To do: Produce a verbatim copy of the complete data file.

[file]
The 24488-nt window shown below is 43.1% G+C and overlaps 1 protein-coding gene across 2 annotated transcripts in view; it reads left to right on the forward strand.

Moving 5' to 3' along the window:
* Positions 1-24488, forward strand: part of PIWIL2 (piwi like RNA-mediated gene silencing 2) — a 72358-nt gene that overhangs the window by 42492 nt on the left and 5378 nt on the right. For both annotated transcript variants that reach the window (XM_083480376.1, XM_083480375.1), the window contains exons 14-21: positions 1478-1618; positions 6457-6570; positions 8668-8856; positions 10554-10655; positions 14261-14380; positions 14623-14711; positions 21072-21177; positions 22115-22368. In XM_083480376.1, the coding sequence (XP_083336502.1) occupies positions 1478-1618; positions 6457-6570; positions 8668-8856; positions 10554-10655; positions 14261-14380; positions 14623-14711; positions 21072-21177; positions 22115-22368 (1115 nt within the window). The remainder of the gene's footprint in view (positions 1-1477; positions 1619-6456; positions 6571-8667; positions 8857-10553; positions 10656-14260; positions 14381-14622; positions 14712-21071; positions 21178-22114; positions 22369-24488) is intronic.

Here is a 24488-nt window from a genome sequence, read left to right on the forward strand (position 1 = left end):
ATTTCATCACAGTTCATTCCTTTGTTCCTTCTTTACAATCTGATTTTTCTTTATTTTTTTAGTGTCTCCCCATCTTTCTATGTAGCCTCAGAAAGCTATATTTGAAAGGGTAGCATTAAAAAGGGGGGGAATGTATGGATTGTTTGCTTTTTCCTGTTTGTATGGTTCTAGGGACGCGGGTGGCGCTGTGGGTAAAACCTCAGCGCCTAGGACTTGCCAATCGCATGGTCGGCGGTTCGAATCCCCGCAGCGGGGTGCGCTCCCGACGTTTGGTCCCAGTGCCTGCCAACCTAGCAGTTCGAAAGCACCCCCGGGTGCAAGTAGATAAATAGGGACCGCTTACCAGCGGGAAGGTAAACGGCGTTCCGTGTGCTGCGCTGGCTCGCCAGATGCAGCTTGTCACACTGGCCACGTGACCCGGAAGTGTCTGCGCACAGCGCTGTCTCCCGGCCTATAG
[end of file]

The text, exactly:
The 24488-nt window shown below is 43.1% G+C and overlaps 1 protein-coding gene across 2 annotated transcripts in view; it reads left to right on the forward strand.

Moving 5' to 3' along the window:
* Positions 1-24488, forward strand: part of PIWIL2 (piwi like RNA-mediated gene silencing 2) — a 72358-nt gene that overhangs the window by 42492 nt on the left and 5378 nt on the right. For both annotated transcript variants that reach the window (XM_083480376.1, XM_083480375.1), the window contains exons 14-21: positions 1478-1618; positions 6457-6570; positions 8668-8856; positions 10554-10655; positions 14261-14380; positions 14623-14711; positions 21072-21177; positions 22115-22368. In XM_083480376.1, the coding sequence (XP_083336502.1) occupies positions 1478-1618; positions 6457-6570; positions 8668-8856; positions 10554-10655; positions 14261-14380; positions 14623-14711; positions 21072-21177; positions 22115-22368 (1115 nt within the window). The remainder of the gene's footprint in view (positions 1-1477; positions 1619-6456; positions 6571-8667; positions 8857-10553; positions 10656-14260; positions 14381-14622; positions 14712-21071; positions 21178-22114; positions 22369-24488) is intronic.

Here is a 24488-nt window from a genome sequence, read left to right on the forward strand (position 1 = left end):
ATTTCATCACAGTTCATTCCTTTGTTCCTTCTTTACAATCTGATTTTTCTTTATTTTTTTAGTGTCTCCCCATCTTTCTATGTAGCCTCAGAAAGCTATATTTGAAAGGGTAGCATTAAAAAGGGGGGGAATGTATGGATTGTTTGCTTTTTCCTGTTTGTATGGTTCTAGGGACGCGGGTGGCGCTGTGGGTAAAACCTCAGCGCCTAGGACTTGCCAATCGCATGGTCGGCGGTTCGAATCCCCGCAGCGGGGTGCGCTCCCGACGTTTGGTCCCAGTGCCTGCCAACCTAGCAGTTCGAAAGCACCCCCGGGTGCAAGTAGATAAATAGGGACCGCTTACCAGCGGGAAGGTAAACGGCGTTCCGTGTGCTGCGCTGGCTCGCCAGATGCAGCTTGTCACACTGGCCACGTGACCCGGAAGTGTCTGCGCACAGCGCTGTCTCCCGGCCTATAG